16 May 2016

With our first three residents settled in to their on-site accommodation and beginning to find their way around locally it’s time to start broadening horizons and exploring further afield beyond the Glenfiddich Distillery and Dufftown.  Living  in the heart of Speyside we are blessed not only with the scenic surroundings of mountains and of course the river Spey itself but we are only a short drive the sandy beaches of the Moray firth giving way to dramatic cliffs to the east along the Buchan coastline.

The first stop on our itinerary was historic Duff House in Banff, Commisioned in the first half of the  18th Century by Lord William Duff of  Braco. Duff who would later become the earl of Fife, was a member of parliament for Banffshire when he decided to hire the renowned Scottish architect Joseph Adam to design and over see the construction of a country mansion suitable for a man of his standing.  Unfortunately Braco fell out with Adam over rising costs and so although the house itself was completed in just over five years, Braco never actually lived there. It is said that in fact he was so embittered by the whole episode that every time he was driven past the house he would order the curtains in his carriage to be drawn so he did not have to look at it. The house lay empty and unfinished and was not internally completed until Braco’s younger son James ( the 2nd Earl of Fife) picked the project up once again a number of years later. The house then served as the family seat to the Duffs until the early 20th century before its conversion in to first a spa hotel then a sanatorium. Officers of the Polish free army were billeted there for a period in the second world war when for a time it even served as a prisoner of war camp.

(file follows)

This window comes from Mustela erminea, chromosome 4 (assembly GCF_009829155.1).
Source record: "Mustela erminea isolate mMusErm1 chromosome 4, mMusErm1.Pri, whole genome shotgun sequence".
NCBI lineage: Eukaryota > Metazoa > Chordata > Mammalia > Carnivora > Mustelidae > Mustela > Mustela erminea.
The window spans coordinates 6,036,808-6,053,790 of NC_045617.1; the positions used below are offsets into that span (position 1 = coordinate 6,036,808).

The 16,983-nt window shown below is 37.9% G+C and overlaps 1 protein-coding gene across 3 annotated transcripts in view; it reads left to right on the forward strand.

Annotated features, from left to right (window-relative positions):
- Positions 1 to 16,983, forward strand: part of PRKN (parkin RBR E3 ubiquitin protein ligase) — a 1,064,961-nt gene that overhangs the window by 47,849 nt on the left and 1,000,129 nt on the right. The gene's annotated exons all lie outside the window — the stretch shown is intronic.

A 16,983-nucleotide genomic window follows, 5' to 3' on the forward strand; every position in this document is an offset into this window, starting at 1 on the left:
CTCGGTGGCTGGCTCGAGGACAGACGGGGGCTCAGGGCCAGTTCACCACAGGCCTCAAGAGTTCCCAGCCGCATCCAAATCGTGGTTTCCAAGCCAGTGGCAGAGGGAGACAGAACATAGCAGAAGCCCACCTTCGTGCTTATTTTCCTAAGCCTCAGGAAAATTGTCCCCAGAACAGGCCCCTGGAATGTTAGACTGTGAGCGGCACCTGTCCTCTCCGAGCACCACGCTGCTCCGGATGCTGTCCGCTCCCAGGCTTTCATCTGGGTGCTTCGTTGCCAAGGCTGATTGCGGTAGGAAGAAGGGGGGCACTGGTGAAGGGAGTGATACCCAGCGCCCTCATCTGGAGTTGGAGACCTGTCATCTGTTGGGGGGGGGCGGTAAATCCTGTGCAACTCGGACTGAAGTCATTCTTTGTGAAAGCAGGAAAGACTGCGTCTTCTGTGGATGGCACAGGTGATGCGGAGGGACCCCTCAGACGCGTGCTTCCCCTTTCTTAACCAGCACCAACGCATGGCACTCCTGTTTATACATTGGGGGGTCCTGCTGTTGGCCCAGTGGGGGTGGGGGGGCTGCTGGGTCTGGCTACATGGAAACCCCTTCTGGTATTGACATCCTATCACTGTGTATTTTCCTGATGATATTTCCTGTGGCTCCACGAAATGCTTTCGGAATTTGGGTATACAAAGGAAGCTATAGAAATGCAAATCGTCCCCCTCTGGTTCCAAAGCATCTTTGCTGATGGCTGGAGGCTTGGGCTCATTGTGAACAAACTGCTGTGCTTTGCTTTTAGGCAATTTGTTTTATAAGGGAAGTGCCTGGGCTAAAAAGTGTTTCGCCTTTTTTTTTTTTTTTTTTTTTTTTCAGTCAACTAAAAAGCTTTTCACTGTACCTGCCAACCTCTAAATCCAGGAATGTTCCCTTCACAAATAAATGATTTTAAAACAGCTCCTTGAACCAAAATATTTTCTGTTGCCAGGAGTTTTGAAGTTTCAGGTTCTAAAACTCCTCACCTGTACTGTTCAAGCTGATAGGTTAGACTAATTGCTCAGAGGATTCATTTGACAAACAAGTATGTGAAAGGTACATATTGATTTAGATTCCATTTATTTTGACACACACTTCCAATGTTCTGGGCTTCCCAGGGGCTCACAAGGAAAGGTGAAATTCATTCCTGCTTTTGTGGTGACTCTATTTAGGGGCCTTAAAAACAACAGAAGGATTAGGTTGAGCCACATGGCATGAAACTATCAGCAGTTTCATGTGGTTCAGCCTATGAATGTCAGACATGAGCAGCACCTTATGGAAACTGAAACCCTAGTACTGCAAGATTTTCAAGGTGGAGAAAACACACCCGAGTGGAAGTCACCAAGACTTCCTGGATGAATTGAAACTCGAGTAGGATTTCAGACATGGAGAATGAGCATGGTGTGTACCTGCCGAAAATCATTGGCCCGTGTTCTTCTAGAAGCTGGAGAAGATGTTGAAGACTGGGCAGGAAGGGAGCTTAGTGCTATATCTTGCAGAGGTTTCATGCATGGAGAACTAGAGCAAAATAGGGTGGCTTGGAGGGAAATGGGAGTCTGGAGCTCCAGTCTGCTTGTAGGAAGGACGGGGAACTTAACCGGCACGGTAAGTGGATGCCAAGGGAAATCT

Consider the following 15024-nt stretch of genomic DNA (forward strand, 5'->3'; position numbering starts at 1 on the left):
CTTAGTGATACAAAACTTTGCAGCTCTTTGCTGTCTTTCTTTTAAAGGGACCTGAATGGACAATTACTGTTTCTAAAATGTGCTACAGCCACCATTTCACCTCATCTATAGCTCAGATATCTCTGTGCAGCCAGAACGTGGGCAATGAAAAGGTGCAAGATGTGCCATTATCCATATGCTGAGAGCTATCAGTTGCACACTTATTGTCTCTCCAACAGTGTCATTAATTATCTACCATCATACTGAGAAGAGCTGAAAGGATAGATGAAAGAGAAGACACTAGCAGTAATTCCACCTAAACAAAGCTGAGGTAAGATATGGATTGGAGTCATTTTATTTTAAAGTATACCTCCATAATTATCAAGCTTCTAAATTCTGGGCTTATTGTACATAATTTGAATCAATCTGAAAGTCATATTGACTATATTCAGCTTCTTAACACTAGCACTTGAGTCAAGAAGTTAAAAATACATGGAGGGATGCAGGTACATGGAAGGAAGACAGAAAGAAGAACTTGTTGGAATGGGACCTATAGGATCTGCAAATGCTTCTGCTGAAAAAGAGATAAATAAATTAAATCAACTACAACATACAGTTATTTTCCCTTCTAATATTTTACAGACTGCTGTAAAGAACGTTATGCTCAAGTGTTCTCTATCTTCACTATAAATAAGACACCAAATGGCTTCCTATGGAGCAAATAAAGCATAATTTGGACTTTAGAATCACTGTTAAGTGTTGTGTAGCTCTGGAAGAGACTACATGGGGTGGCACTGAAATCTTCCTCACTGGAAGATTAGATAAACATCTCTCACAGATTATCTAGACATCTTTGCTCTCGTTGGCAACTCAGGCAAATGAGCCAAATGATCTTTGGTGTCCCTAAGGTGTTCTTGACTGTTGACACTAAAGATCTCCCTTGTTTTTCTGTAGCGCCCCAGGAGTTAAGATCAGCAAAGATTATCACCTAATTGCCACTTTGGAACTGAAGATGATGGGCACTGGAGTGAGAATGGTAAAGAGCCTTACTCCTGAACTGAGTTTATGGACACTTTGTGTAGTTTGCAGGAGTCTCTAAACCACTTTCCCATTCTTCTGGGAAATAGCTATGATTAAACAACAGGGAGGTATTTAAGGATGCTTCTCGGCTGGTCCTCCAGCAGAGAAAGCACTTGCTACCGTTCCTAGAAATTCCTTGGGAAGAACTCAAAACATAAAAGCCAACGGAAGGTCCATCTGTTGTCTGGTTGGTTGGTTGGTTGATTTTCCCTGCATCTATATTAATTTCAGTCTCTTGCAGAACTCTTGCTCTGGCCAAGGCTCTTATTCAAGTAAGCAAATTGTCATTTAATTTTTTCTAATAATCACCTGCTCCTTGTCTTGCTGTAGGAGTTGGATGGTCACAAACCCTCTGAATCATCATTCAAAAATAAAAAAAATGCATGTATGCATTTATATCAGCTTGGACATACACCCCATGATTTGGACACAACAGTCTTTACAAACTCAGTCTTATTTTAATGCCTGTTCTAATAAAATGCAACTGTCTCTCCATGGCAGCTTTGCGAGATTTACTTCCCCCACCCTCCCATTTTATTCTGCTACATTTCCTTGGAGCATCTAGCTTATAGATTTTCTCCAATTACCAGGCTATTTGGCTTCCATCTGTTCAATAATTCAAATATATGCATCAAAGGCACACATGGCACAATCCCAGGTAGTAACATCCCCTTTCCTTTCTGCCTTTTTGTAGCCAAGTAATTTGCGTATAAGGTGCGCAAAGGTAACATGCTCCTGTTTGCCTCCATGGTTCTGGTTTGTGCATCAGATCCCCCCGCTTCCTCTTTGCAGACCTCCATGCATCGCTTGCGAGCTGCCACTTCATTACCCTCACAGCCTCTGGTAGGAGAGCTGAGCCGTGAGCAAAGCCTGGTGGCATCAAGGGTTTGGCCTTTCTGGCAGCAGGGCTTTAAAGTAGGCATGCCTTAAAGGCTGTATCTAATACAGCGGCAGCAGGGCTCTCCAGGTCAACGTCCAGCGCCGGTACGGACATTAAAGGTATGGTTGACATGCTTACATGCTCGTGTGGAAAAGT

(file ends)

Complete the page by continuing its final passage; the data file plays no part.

In the post war years the house suffered badly from neglect until it became the focus of a major restoration in the 1990’s. Now fully open to visitors and managed jointly by Historic Scotland, The National Galleries of Scotland and Aberdeenshire Council, the building has been filled with art and furniture contemporary with the period in which it was inhabited by the Duffs.

Further along the cost from Duff House lies another iconic historic structure, the Tarlair lido.  Opened in 1931 this art deco style lido was a great attraction for locals and holiday makers up until the 1970’s when the growing popularity of cheap overseas holidays  saw a decline in its fortunes and the start of its structural decay. Now the foucs of an ongoing conservation project its crumbling sea wall has been improved and its broken pathways repaired.

Leaving the coast behind we returned to Dufftown via the small hamlet of Rothiemay where we stopped to visit the ancient stone circle. Over four thousand years old the stones are arranged in a way particular to the north east of Scotland know as recumbent, where the largest stone known as the alter stone  lies flanked between two standing stones. Although at Rothiemay a number of the stones have been removed or shattered through erosion the massive alter decorated with so called cup and ring carvings still lies in the same place since it was first placed there by our Neolithic ancestors.